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‘Sid and Nancy’ (R)By Paul Attanasio
Washington Post Staff Writer
November 08, 1986
Based on the romance between Sex Pistols bassist Sid Vicious and Nancy Spungen that eventually led to their deaths (both presumably by Vicious' hand), "Sid and Nancy" is a docudrama of sorts that succeeds less as drama than as documentary. If the movie works at all, it's through the way director Alex Cox has captured not simply the physical details but the mood and feeling of a peculiar way of life.
"Sid and Nancy" opens in a New York police interrogation room, shortly after Sid (Gary Oldman) has stabbed Nancy (Chloe Webb) to death. The cops ask Sid how they met. Sid drags on a cigarette, starts his answer, and we flashback to Merrie Younge England: Sid and the Sex Pistols' lead singer Johnny Rotten (a vivid Drew Schofield), having playfully caved in the windshield of a Rolls-Royce, decide to visit their chum Linda (Ann Lambton), a dominatrix, who is hanging out with her American friend Nancy, a junkie.
Nancy uses sex the way department stores use loss leaders, and soon enough, she's a permanent part of Sid's life, bringing heroin along with her. Not that Sid needs an excuse to destroy himself -- destruction is his way. Early on, he clobbers an antagonistic reporter with his bass; later, he carves letters in his chest with a razor blade and walks through a glass door. In fact, his goofy disregard of physical well-being is his charm -- he captures Nancy's heart, for example, by banging his head against a brick wall.
"Sid and Nancy" creates character through setting, through the painstaking accumulation of physical details: the legend "NO FEELINGS" scrawled in lipstick on a mirror that reflects Sid and Nancy making love, or a woman dandling an infant sporting a pint-size, green-dyed Mohawk hairdo, or the toy pistols Sid and Nancy play with. The movie's reality is thingy, grounded in paraphernalia.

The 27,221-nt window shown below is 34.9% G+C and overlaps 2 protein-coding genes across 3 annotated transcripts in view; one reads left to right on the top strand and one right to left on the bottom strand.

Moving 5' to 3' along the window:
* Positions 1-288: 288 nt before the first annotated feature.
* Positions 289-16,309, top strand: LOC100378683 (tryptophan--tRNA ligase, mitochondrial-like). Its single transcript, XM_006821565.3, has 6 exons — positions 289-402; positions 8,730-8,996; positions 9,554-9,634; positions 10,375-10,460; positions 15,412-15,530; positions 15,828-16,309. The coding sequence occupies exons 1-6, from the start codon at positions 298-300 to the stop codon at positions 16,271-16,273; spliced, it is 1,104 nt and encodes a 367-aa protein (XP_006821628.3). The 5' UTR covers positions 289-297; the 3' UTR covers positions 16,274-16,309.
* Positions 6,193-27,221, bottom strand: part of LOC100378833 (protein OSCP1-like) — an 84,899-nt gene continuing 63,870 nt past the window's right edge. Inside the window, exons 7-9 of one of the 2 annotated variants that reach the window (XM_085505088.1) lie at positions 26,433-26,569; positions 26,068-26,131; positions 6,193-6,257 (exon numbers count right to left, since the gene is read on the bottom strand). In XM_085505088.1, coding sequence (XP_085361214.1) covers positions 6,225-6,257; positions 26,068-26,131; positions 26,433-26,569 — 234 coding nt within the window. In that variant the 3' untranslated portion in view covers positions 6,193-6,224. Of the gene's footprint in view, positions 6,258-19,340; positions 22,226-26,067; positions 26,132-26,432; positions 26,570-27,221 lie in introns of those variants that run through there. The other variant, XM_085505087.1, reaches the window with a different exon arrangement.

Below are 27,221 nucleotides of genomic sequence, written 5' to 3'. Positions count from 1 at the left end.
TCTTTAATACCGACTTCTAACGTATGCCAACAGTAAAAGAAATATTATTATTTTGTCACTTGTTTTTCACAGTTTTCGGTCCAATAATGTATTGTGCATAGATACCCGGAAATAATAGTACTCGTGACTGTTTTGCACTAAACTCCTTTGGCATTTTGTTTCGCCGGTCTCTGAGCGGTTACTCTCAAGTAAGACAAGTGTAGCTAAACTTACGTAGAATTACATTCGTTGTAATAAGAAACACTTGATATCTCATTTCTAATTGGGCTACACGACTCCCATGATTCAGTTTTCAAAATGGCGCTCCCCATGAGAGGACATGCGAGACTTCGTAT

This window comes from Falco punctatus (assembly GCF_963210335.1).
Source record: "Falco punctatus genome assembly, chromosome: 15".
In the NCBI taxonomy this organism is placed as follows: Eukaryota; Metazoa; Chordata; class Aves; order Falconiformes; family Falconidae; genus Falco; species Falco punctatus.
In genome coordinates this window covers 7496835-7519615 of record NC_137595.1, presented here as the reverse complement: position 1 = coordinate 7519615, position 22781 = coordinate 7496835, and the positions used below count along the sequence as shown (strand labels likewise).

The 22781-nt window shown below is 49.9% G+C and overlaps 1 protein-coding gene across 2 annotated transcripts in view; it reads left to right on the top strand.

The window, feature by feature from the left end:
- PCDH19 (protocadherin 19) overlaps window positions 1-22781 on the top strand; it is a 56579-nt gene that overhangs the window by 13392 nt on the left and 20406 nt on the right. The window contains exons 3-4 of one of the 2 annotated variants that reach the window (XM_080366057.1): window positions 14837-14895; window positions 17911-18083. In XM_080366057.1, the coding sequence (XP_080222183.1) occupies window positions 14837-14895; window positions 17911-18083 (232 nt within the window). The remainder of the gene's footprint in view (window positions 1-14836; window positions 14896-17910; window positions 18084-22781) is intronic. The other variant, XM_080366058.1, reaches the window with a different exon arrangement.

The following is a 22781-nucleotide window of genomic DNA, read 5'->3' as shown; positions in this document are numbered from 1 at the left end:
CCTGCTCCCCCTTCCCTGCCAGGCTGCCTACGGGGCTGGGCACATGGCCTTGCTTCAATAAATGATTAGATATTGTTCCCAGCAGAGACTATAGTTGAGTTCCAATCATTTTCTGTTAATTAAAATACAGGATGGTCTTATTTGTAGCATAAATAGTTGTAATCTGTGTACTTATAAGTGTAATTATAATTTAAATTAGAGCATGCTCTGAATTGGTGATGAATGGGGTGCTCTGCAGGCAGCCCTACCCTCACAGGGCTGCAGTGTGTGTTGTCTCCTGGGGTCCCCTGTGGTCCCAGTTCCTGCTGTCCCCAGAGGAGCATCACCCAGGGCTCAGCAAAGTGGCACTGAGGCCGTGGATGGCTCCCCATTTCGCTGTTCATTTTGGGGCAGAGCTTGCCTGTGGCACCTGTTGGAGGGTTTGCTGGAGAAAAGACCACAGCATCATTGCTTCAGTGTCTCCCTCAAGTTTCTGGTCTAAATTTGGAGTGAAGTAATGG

But while the attention to surface reality is true to the characters and to punk rock in general, it underlines what's superficial about the movie itself. In approaching punk, Cox has made a punk movie -- alive with anarchy, and with the "how far can we go?" humor of anarchy, but dead inside. Punk rejected the idea of a moral center, of social or artistic context, of psychological motivation, but art requires all those things -- in short, a sense that there's a living, breathing filmmaker behind the film. In a metaphysical sense, the movie never ventures outside the hotel rooms where Sid and Nancy seem to spend all their time.
Cox's approach paints the movie's stars into a corner, and the upshot is a matched set of remarkable impersonations, but not performances. Oldman captures Vicious' giddy daze and loose-limbed recklessness -- he's like a marionette with cut strings -- just as Webb finds, with her voice, the harsh singsong of naked emotional need. But both play that same note till the end, the only notes Sid and Nancy ever played. Once a junkie, always a junkie.
The result is that "Sid and Nancy" winds up a drag. The first half of the movie rides on its playfulness, on the infantile pleasure we all share in breaking things. And Cox builds in a kind of complex comedy as Sid and Nancy outrage the squares, but yearn for the satisfactions of a square life: marriage, home, family, Paris in the springtime. (The movie's most poignantly comic moment comes when Sid walks out on Nancy just before the band's American tour, and she whines, "What about the farewell drugs?") All of this is lost once the couple go into their heroin-laced tailspin. As Nancy shrieks and Sid blunders through some solo gigs and Nancy shrieks some more, the movie becomes a look at the slow (and rather dull) suicide of two addicts, and the comedy dries up.
"You've got no right to be strung out on that stuff," an attendant in a methadone clinic tells the doomed lovers. "You could be selling healthy anarchy." But it's impossible to tell whether Cox thinks the attendant is blowing hot air or if he really believes that the punk movement was some sort of blown historical opportunity.
In the same way, there are a number of surrealistic sequences toward the end of "Sid and Nancy," full of dollar bills and old newspapers floating in slow motion, that would suggest the movie is a commentary on the fleeting nature of contemporary fame. But if so, the commentary isn't sustained or developed in any way. In fact, the only thing that is sustained in "Sid and Nancy" is a tone of clinical disinterest that leaves you asking why Cox would want to make a movie about them. By the end, you know more about Sid and Nancy than you care to, and about Alex Cox, quite a bit less than you'd like. Sid and Nancy, at the Key, is rated R and contains considerable profanity, graphic violence, nudity and sexual situations.
Copyright The Washington Post